Ware, for instance, displayed an extreme lack of professionalism during the court hearing. At one point, he interrupted his presentation to yell at a man sitting in the gallery and demanded that he leave the courtroom, accusing him of talking. The man responded that all he had done was cough. Bloom attempted to calm Ware down and told the man that he could stay.
Last week, when we went to the Braintree police station with a camera to ask about the Transformers case, Lieutenant Karen MacAleese told us we didn't have the right to record her voice without consent. In reality, there is no law in Massachusetts that makes it illegal to record anyone without their consent and the First Circuit Court of Appeals has ruled multiple times that people have a clearly established First Amendment right to record police and other public officials.
MacAleese refused to tell us her name or show us her police ID card (as required by state law). She was not wearing a badge or name tag when she spoke to us. We later determined her identity by calling the police department.
The Transformers case isn’t the first controversy the Braintree police have found themselves in the midst of in the past few weeks. Last month, Cape Cop Times reported that Braintree police had arrested a medical marijuana patient, taken cash and medicine from him, and refused to give it back after being ordered to by a judge.
Instead of harassing Transformers fans, shaking down medical marijuana patients, and making up fake laws to try to intimidate journalists, the Braintree police should focus their limited time and resources on real problems plaguing their community such as unsolved murders.
The Braintree police shouldn't be lecturing anyone about common sense until they can show a bit more of it themselves.
Watch our previous video about this story here:
*Disclosure: The Bay State Examiner has published writing by Russell Matson in the past.
Last Friday, Quincy resident Khairullozhon Matanov was arrested at his apartment by a SWAT team and several FBI agents as part of the Boston Marathon bombing investigation. According to The Boston Globe:
Matanov was charged with obstruction of justice by destruction, alteration, and falsification of records or documents in a federal investigation, which carries a punishment of up to 20 years in prison. He was also charged with three counts of making false statements to agents in a terrorism investigation, each of which carries a punishment of up to eight years in prison.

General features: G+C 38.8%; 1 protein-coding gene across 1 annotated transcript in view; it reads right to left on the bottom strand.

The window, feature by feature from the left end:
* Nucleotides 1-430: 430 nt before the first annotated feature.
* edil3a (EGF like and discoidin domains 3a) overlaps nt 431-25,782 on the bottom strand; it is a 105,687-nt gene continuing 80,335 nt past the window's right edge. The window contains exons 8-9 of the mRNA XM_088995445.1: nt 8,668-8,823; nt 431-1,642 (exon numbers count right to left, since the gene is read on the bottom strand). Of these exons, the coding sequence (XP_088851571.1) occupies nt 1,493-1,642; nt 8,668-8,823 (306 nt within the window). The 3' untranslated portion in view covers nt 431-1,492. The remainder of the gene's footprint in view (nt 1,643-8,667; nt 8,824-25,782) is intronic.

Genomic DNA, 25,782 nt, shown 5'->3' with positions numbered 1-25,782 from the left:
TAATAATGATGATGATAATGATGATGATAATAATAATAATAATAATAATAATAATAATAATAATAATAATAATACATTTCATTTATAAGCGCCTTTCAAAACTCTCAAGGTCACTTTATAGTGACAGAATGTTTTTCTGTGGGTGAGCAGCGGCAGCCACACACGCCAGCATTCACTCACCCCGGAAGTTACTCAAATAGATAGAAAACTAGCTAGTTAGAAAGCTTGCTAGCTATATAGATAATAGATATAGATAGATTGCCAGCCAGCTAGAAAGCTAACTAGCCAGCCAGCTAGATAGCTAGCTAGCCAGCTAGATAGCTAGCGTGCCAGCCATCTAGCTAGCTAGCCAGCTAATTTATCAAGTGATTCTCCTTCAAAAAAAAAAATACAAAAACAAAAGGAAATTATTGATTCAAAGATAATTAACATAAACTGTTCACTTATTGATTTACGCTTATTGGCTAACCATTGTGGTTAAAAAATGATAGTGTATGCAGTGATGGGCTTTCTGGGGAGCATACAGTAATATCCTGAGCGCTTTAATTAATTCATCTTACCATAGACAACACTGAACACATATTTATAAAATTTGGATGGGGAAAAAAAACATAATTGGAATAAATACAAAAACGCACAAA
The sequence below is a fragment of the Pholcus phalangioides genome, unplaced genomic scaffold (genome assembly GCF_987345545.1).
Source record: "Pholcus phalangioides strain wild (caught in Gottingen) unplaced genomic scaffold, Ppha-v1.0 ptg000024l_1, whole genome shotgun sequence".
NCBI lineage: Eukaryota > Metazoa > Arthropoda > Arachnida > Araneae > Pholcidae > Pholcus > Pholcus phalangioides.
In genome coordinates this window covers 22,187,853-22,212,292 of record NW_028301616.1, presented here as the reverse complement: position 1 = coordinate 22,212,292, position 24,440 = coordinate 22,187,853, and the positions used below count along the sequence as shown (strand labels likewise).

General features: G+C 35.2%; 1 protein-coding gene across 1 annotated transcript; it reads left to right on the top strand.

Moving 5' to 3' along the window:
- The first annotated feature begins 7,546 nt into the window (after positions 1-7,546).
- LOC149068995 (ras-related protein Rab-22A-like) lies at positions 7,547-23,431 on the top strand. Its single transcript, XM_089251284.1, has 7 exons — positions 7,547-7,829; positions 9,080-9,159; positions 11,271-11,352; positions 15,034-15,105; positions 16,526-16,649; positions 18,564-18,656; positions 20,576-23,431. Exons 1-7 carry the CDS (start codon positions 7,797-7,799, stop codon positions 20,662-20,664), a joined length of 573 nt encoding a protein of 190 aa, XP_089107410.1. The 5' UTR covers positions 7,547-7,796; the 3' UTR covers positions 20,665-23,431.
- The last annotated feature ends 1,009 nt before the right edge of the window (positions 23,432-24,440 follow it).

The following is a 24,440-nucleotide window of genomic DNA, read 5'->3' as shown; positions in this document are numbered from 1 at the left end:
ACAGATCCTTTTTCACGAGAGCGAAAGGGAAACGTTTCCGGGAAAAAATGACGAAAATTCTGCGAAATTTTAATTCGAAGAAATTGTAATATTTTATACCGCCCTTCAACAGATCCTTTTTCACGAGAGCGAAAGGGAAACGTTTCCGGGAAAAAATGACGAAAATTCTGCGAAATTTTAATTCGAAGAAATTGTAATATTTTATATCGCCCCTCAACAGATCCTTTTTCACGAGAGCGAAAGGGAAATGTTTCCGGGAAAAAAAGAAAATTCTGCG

Matanov, a friend of the Tsarnaevs, is accused of lying to investigators and deleting files from his computer. There are no allegations that he played a role in the bombing.
The government had been conducting aerial surveillance of Matanov since shortly after the bombing and had interviewed him a number of times over the past year before deciding to charge him.
One interesting aspect of this story that hasn't gotten enough attention is the government's decision to conduct a forced-entry raid on Matanov's home when they arrested him. As Kade Crockford of the Privacy SOS blog writes, "The FBI spent considerable resources monitoring Matanov from the sky and physically at his apartment for over a year, but despite officials’ familiarity with him and his home, they sent a SWAT team to break down his door at four in the morning to arrest him."
The crimes Matanov is accused of are all nonviolent. Even if Matanov lied to investigators and deleted relevant information from his computer, it sounds as though he was otherwise cooperative, so what was the point of breaking down his door at 4 A.M. and freaking out his neighbors?
Was it to intimidate Matanov? Or was it a piece of theater to make Matanov seem scarier to the public than he really is?
Last June, a Massachusetts state police officer fatally shot a man suffering from mental illness. Wilfredo Justiniano Jr., who suffered from schizophrenia, was killed by Trooper Stephen Walker on Route 28 in Quincy. The Bay State Examiner obtained a report on the shooting that state police submitted to the Norfolk District Attorney's Office by making a public records request. We are publishing the report as part of an effort to bring more transparency to police shootings in Massachusetts.